In March 2023, the 32nd edition of MIPIM was held in Cannes, the world’s largest international real estate event.

23,000 delegates representing 90 countries gathered at MIPIM this year. Cities and countries showcased pioneering new opportunities to improve urban planning and advance greater sustainability and prosperity. With the decarbonisation of cities foremost on the agenda this year, MIPIM has signed the Road to Zero Alliance together with fellow real estate leaders to affirm sustainability commitments.

The Road to Zero area showcased strategies like the implementation of urban tech solutions to develop sustainable cities, increasing biodiversity in urban areas and sustainable retrofitting.

MIPIM highlighted the urgent need to consider every aspect of the urban realm in a holistic way however, the event unfortunately in this years’ edition didn’t underline the importance of solar energy integration into cities and neighbourhoods. The topic of BIPV was not mentioned in the decarbonisation strategies as an important aspect for future sustainable cities.  

Professor Jeremy Rifkin, economic and environmental thought leader, opened MIPIM with a keynote speech that addressed the importance of innovation in the transformation of the built environment towards a more sustainable model.

Professor Rifkin invited the real-estate and the finance sector to join forces to create a unique forward-looking pathway to enhance sustainability actions in the build environment and go beyond the defined international targets, to mobilise funds and develop innovative business models; working together to create a livable, resilient future in our cities in harmony with the natural environment around us. ­

There are several successful BIPV projects in the UK that demonstrate the potential of this technology. The Bloomberg European Headquarters in London by Foster and Partners is a prime example of a successful BIPV project. The building features a 9,000m2 BIPV roof, which generates enough electricity to power 500 homes. The scheme is designed to maximise natural ventilation, and integrates roof-mounted photovoltaic panels and a combined cooling heat and power system.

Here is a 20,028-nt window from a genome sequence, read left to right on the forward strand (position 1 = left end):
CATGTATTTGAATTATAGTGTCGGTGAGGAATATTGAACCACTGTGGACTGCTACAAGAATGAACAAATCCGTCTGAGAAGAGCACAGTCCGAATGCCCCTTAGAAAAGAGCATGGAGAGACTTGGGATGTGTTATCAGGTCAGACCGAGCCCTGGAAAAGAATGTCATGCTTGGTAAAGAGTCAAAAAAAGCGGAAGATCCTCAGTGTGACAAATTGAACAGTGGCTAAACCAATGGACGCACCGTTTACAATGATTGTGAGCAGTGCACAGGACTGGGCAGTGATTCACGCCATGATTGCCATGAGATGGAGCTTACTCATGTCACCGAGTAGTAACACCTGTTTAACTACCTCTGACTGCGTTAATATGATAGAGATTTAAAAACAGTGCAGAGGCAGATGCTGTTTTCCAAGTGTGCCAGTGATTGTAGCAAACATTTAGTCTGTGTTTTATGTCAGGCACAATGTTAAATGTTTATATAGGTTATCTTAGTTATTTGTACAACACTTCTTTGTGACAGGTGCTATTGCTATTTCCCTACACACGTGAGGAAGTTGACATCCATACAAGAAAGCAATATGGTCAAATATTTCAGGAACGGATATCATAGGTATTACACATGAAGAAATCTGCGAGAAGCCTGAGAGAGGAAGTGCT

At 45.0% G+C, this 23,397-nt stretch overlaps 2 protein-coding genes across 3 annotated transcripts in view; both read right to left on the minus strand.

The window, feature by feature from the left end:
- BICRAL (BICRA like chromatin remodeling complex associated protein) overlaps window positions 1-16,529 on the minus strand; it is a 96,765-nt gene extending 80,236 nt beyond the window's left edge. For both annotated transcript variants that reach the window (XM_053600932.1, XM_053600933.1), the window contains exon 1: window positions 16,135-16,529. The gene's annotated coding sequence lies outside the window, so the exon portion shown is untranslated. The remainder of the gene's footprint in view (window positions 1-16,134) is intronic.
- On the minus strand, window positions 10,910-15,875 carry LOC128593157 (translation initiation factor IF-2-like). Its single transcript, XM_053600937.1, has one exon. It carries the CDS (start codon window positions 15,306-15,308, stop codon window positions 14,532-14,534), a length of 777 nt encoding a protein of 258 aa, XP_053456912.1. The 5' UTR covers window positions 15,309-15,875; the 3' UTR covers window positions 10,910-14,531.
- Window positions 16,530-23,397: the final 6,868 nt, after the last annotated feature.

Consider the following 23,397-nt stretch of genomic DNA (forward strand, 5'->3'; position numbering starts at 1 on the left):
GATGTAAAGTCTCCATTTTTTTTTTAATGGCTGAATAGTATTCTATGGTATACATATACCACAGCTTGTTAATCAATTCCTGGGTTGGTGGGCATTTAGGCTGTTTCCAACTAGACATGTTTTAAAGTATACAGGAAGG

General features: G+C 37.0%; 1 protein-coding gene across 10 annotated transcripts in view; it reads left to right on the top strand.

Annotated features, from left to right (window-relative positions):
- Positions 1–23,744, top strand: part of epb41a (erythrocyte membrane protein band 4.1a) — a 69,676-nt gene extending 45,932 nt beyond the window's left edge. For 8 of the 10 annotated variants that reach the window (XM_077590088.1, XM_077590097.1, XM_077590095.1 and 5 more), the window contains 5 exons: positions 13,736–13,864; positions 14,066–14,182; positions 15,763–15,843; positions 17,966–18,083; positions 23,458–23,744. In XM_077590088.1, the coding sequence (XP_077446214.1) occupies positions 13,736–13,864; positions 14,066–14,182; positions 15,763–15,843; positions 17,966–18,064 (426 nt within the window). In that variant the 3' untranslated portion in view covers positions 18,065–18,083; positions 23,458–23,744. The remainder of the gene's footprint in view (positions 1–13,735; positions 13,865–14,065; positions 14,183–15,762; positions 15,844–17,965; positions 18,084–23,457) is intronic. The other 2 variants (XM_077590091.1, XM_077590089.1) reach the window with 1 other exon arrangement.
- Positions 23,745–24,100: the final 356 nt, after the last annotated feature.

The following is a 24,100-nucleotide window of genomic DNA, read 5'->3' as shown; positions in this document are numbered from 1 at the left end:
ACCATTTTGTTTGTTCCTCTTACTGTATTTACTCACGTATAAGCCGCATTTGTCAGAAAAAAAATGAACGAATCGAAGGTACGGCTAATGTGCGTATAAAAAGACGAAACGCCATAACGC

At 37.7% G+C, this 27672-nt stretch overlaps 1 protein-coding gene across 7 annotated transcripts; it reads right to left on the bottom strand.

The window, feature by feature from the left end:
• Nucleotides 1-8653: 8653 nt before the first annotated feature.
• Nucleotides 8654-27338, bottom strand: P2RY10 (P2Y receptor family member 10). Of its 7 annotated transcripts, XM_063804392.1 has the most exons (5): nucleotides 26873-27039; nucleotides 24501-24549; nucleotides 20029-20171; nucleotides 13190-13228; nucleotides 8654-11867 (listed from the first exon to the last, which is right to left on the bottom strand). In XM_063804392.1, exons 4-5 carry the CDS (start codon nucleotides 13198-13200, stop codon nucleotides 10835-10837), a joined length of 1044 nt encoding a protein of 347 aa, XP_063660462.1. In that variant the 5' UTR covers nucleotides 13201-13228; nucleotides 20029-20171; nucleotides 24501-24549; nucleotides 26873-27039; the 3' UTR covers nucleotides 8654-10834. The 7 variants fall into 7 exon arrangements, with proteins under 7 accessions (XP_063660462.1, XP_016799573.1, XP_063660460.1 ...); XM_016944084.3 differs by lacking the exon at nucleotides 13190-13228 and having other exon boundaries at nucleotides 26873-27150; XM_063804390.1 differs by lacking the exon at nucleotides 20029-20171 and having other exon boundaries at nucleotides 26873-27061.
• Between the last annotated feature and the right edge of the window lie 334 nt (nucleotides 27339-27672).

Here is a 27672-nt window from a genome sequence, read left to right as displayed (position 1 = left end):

Another notable BIPV project in the UK is the Brent Civic Centre, which features a 1.8MW BIPV system. The system generates enough electricity to power the entire building and save up to 500 tonnes of CO2 emissions annually. The project has resulted in a 33% reduction in carbon emissions thanks to a combination of solar shading, natural ventilation, high-performance façade, green roofs and combined cooling, as well as heating and power which utilises waste fish oil.

There is a huge, still untapped potential of photovoltaic integration into buildings and municipality structures, as well as in urban furniture such as bus stops and public transport shelters.

Innovative Shading elements on parking medium and large-scale parking lots for example, possibly in combination with charging stations for E-Vehicles, could be the basis for municipality design competitions for creative and innovative BIPV urban solutions.

Municipal authorities can actively promote BIPV and accelerated a route towards greener cities through:

  1. Converting public building stock into Plus-Energy-Buildings by using BIPV, and therefore, generate and demonstrate best practice examples.
  2. Promoting new financing schemes for private and commercial property owners, such as energy contracting and leasing models for BIPV installations. 
  3. Setting up efficient policies, grid regulations and incentives for a systematic electrification of buildings, heating and cooling, and transport.

Vision for the future

The BIPV potential in future cities is immense, offering a sustainable and efficient energy solution for urban environments. As we move towards a greener future, municipalities must begin to think to incorporate BIPV systems into innovative design concepts. Design competitions focused on integrating BIPV potential into cityscapes can serve as a catalyst for promoting creativity and imagination in the industry. These competitions for architects and designers encourage collaboration with various stakeholders, fostering a multidisciplinary approach to address the challenges of urban energy management. In the future, incorporating BIPV systems into innovative design concepts will become increasingly important for designers and architects. 

By harnessing the BIPV potential in future cities, we can pave the way for eco-friendly, energy-efficient, and aesthetically appealing urban spaces, setting the stage for a brighter and more sustainable future.